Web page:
<h1><%= @message.title %></h1>
<p><%= @message.content %></p>
<%= react_component 'CommentList', message: render(partial: 'messages/message.json', locals: {message: @message}) %>
<%= render 'comments/new', message: @message %>

Notice how we are rendering CommentList, based on Message json content from jbuilder view we created.

Step 7 - Setup Subscription to listen to Action Cable from React Component

To listen to new updates to comments, we need to setup subscription from Action Cable.

Add following code to CommentList component.

setupSubscription(){

  App.comments = App.cable.subscriptions.create("CommentsChannel", {
    message_id: this.state.message.id,

    connected: function () {
      setTimeout(() => this.perform('follow',
                                    { message_id: this.message_id}), 1000 );
    },

    received: function (data) {
      this.updateCommentList(data.comment);
    },

    updateCommentList: this.updateCommentList

    });
}

We need to also setup related AC Channel code on Rails end.

Make following code exists in app/channels/comments_channel.rb

class CommentsChannel < ApplicationCable::Channel
  def follow(data)
    stop_all_streams
    stream_from "messages:#{data['message_id'].to_i}:comments"
  end

  def unfollow
    stop_all_streams
  end
end

In our React Component, we use App.cable.subscriptions.create to create a new subscription for updates, and pass the channel we want to listen to. It accepts following methods for callback hooks.

  • connected: Subscription was connected successfully. Here we use perform method to call related action, and pass data to the method. perform('follow', {message_id: this.message_id}), 1000), calls CommentsChannel#follow(data).

  • received: We received new data notification from Rails. Here we take action to update our Component. We have passed updateCommentList: this.updateCommentList, which is a Component method that is called with data received from Rails.

Complete React Component

Here’s how our complete Component looks like.

var CommentList = React.createClass({
  getInitialState(){
    let message = JSON.parse(this.props.message);
    return {message: message};
  },

  render() {
    let comments = this.state.message.comments.map((comment) => {
      return this.renderComment(comment);
    });

    return (
        <div>{comments}</div>
    );
  },

  renderComment(comment) {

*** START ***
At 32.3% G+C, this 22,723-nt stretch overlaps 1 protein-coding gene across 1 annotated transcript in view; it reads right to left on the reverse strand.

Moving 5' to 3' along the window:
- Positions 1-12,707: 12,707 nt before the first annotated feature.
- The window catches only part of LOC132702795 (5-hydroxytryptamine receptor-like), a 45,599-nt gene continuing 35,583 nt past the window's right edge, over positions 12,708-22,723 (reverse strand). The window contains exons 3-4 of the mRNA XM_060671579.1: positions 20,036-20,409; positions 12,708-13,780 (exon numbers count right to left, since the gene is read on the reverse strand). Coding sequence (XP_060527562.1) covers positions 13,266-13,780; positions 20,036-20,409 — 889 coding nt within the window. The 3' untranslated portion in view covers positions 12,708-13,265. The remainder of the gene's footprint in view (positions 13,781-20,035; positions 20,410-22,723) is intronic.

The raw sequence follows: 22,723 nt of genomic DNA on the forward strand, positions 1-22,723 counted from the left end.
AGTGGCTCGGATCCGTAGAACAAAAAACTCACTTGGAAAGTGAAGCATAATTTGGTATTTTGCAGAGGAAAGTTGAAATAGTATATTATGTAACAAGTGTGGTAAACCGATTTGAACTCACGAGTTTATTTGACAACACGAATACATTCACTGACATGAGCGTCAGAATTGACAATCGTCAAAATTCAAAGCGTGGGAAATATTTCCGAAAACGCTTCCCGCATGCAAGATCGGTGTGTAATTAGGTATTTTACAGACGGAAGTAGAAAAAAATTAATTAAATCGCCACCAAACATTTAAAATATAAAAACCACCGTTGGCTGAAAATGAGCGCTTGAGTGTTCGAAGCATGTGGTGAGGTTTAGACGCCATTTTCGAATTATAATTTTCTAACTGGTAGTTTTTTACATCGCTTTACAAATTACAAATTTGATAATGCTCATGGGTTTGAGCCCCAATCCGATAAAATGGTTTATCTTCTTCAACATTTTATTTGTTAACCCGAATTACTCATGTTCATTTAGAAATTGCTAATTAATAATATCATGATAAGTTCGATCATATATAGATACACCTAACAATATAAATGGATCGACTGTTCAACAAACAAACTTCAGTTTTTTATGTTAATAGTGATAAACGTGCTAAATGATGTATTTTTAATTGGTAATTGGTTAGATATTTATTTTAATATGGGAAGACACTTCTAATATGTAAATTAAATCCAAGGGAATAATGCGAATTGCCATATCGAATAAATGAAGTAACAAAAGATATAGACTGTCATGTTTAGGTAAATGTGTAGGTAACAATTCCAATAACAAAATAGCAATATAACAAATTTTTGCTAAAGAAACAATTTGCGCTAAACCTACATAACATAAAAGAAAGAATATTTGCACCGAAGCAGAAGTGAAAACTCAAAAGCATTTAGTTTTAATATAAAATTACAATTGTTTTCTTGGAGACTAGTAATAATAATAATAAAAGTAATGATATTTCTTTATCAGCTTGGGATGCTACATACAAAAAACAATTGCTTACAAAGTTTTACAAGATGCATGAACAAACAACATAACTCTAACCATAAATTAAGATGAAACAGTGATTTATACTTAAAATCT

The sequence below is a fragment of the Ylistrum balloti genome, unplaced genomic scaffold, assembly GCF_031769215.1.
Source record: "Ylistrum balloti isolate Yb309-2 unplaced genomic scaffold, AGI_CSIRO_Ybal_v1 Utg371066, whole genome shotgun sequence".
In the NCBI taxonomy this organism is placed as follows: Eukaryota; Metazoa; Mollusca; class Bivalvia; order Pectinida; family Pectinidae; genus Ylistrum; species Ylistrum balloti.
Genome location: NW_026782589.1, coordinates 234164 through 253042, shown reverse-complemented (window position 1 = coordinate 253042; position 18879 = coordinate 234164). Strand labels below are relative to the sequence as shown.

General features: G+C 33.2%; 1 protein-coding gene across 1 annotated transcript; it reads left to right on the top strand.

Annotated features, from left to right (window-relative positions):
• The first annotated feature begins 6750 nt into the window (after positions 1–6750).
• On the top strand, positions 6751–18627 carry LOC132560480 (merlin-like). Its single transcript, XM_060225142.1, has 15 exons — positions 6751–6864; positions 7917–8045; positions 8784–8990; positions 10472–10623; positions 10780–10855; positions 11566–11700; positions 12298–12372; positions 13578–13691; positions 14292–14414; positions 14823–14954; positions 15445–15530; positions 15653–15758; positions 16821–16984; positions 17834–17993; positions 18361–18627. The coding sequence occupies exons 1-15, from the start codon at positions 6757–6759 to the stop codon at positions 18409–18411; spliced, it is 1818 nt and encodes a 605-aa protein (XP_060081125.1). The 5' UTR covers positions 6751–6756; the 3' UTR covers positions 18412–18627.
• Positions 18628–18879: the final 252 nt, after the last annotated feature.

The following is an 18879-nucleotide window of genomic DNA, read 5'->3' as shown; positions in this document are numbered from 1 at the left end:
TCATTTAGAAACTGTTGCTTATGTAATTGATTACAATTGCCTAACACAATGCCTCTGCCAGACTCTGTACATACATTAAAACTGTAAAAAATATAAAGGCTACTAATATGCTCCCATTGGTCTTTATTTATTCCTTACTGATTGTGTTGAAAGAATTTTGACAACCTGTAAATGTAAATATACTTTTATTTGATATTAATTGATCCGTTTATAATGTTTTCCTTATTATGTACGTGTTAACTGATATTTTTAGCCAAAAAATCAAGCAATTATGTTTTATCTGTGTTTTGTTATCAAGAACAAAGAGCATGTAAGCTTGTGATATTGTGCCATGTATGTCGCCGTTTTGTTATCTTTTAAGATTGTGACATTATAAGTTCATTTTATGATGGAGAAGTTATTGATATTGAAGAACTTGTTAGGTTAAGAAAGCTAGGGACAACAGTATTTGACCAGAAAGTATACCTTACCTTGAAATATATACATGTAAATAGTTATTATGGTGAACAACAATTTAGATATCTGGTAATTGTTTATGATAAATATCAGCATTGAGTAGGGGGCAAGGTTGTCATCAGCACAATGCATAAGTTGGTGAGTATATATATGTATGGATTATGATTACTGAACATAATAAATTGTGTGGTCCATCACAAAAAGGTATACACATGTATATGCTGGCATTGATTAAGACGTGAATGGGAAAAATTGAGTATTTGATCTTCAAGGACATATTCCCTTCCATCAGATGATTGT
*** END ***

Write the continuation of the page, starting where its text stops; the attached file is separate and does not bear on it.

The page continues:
return (
        <article key={comment.id}>
          <h3>Comment by { comment.user.name } </h3>
          <p>{ comment.content }</p>
        </article>
    );
  },

  componentDidMount() {
    this.setupSubscription();
  },

  updateCommentList(comment) {
    let message = JSON.parse(comment);
    this.setState({message: message});
  },

  setupSubscription() {

    App.comments = App.cable.subscriptions.create("CommentsChannel", {
      message_id: this.state.message.id,

      connected: function () {
        // Timeout here is needed to make sure Subscription
        // is setup properly, before we do any actions.
        setTimeout(() => this.perform('follow',
                                      {message_id: this.message_id}),
                                      1000);
      },

      received: function(data) {
        this.updateCommentList(data.comment);
      },

      updateCommentList: this.updateCommentList
    });
  }
});

Step 7 - Broadcast message when a new comment is created.

Our final piece is to broadcast new updates to message to the listeners, that have subscribed to the channel.

Add following code to app/jobs/message_relay_job.rb

class MessageRelayJob < ApplicationJob
  def perform(message)
    comment =  MessagesController.render(partial: 'messages/message',
                                         locals: {message: message})
    ActionCable.server.broadcast "messages:#{message.id}:comments",
                                 comment: comment
  end
end

which is then called from Comment model, like so-

Add this line to Comment model file app/model/comment.rb

after_commit { MessageRelayJob.perform_later(self.message) }

We are using message relay here, and will be getting rid of existing comment relay file - app/jobs/comment_relay_job.rb. We will also remove reference to CommentRelayJob from Comment model, since after_commit it now calls the MessageRelayJob.

Summary

Hopefully we have shown that Action Cable is going to be a good friend of ReactJS in future. Only time will tell.

Complete working example for Action Cable + ReactJS can be found here.

Verifying PubSub Services from Rails using Redis

Let’s say that we have a Service that reads and writes to Redis. We have BaseRedisService for managing connection, RedisWriterService to write to Redis and RedisReaderService to read from Redis.